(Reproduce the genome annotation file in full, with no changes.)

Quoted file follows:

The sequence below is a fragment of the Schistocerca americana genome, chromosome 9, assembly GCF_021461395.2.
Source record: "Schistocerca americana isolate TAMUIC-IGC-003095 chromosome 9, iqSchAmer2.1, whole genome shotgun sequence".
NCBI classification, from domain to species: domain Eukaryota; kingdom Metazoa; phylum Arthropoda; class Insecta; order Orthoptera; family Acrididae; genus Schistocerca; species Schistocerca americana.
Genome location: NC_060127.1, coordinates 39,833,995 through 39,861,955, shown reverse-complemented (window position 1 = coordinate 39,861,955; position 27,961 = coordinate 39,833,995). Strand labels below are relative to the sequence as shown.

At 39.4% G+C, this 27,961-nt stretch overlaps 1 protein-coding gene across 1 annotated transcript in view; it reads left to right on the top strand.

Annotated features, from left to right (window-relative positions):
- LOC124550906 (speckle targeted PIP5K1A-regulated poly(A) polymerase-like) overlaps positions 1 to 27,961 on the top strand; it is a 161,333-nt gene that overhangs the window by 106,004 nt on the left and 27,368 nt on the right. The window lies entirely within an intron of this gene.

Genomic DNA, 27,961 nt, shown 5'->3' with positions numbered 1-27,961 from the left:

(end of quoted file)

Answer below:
The sequence below is a fragment of the Schistocerca americana genome, chromosome 9, assembly GCF_021461395.2.
Source record: "Schistocerca americana isolate TAMUIC-IGC-003095 chromosome 9, iqSchAmer2.1, whole genome shotgun sequence".
NCBI classification, from domain to species: domain Eukaryota; kingdom Metazoa; phylum Arthropoda; class Insecta; order Orthoptera; family Acrididae; genus Schistocerca; species Schistocerca americana.
Genome location: NC_060127.1, coordinates 39,833,995 through 39,861,955, shown reverse-complemented (window position 1 = coordinate 39,861,955; position 27,961 = coordinate 39,833,995). Strand labels below are relative to the sequence as shown.

At 39.4% G+C, this 27,961-nt stretch overlaps 1 protein-coding gene across 1 annotated transcript in view; it reads left to right on the top strand.

Annotated features, from left to right (window-relative positions):
- LOC124550906 (speckle targeted PIP5K1A-regulated poly(A) polymerase-like) overlaps positions 1 to 27,961 on the top strand; it is a 161,333-nt gene that overhangs the window by 106,004 nt on the left and 27,368 nt on the right. The window lies entirely within an intron of this gene.

Genomic DNA, 27,961 nt, shown 5'->3' with positions numbered 1-27,961 from the left: